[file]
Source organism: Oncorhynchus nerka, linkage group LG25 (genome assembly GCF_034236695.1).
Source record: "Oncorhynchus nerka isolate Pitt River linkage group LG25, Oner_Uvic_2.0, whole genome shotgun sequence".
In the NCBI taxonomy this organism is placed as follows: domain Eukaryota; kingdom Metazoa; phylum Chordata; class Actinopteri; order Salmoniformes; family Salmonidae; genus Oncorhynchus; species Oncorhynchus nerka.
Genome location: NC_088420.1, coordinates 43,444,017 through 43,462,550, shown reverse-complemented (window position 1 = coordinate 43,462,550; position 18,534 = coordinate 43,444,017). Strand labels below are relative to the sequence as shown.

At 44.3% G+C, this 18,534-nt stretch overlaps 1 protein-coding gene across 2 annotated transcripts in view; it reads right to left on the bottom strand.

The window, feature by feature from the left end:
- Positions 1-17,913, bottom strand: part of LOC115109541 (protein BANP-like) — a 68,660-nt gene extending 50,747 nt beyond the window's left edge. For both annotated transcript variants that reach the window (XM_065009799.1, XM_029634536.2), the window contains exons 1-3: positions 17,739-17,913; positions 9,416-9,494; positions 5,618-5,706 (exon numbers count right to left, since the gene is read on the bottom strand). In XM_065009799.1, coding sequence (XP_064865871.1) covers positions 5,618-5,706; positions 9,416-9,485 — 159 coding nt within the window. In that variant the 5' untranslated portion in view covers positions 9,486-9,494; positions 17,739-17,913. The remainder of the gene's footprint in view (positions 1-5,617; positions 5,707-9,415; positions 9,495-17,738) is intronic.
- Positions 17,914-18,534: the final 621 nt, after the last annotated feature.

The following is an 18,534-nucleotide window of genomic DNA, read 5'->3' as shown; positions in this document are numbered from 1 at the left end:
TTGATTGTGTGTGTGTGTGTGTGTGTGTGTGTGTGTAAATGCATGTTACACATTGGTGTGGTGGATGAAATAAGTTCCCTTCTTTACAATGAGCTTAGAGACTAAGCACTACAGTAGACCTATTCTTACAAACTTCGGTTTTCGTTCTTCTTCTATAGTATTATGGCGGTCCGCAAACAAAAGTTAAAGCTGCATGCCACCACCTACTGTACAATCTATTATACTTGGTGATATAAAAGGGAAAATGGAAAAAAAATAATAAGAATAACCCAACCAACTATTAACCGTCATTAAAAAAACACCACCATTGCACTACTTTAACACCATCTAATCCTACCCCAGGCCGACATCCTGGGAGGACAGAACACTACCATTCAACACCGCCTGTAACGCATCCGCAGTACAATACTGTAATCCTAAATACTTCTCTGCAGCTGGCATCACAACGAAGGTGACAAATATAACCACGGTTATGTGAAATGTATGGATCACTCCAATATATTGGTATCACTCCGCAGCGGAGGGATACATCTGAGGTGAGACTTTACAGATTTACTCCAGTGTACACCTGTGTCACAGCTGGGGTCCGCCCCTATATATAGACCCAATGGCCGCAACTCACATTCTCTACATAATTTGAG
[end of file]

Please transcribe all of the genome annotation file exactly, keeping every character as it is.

Source organism: Oncorhynchus nerka, linkage group LG25 (genome assembly GCF_034236695.1).
Source record: "Oncorhynchus nerka isolate Pitt River linkage group LG25, Oner_Uvic_2.0, whole genome shotgun sequence".
In the NCBI taxonomy this organism is placed as follows: domain Eukaryota; kingdom Metazoa; phylum Chordata; class Actinopteri; order Salmoniformes; family Salmonidae; genus Oncorhynchus; species Oncorhynchus nerka.
Genome location: NC_088420.1, coordinates 43,444,017 through 43,462,550, shown reverse-complemented (window position 1 = coordinate 43,462,550; position 18,534 = coordinate 43,444,017). Strand labels below are relative to the sequence as shown.

At 44.3% G+C, this 18,534-nt stretch overlaps 1 protein-coding gene across 2 annotated transcripts in view; it reads right to left on the bottom strand.

The window, feature by feature from the left end:
- Positions 1-17,913, bottom strand: part of LOC115109541 (protein BANP-like) — a 68,660-nt gene extending 50,747 nt beyond the window's left edge. For both annotated transcript variants that reach the window (XM_065009799.1, XM_029634536.2), the window contains exons 1-3: positions 17,739-17,913; positions 9,416-9,494; positions 5,618-5,706 (exon numbers count right to left, since the gene is read on the bottom strand). In XM_065009799.1, coding sequence (XP_064865871.1) covers positions 5,618-5,706; positions 9,416-9,485 — 159 coding nt within the window. In that variant the 5' untranslated portion in view covers positions 9,486-9,494; positions 17,739-17,913. The remainder of the gene's footprint in view (positions 1-5,617; positions 5,707-9,415; positions 9,495-17,738) is intronic.
- Positions 17,914-18,534: the final 621 nt, after the last annotated feature.

The following is an 18,534-nucleotide window of genomic DNA, read 5'->3' as shown; positions in this document are numbered from 1 at the left end:
TTGATTGTGTGTGTGTGTGTGTGTGTGTGTGTGTGTAAATGCATGTTACACATTGGTGTGGTGGATGAAATAAGTTCCCTTCTTTACAATGAGCTTAGAGACTAAGCACTACAGTAGACCTATTCTTACAAACTTCGGTTTTCGTTCTTCTTCTATAGTATTATGGCGGTCCGCAAACAAAAGTTAAAGCTGCATGCCACCACCTACTGTACAATCTATTATACTTGGTGATATAAAAGGGAAAATGGAAAAAAAATAATAAGAATAACCCAACCAACTATTAACCGTCATTAAAAAAACACCACCATTGCACTACTTTAACACCATCTAATCCTACCCCAGGCCGACATCCTGGGAGGACAGAACACTACCATTCAACACCGCCTGTAACGCATCCGCAGTACAATACTGTAATCCTAAATACTTCTCTGCAGCTGGCATCACAACGAAGGTGACAAATATAACCACGGTTATGTGAAATGTATGGATCACTCCAATATATTGGTATCACTCCGCAGCGGAGGGATACATCTGAGGTGAGACTTTACAGATTTACTCCAGTGTACACCTGTGTCACAGCTGGGGTCCGCCCCTATATATAGACCCAATGGCCGCAACTCACATTCTCTACATAATTTGAG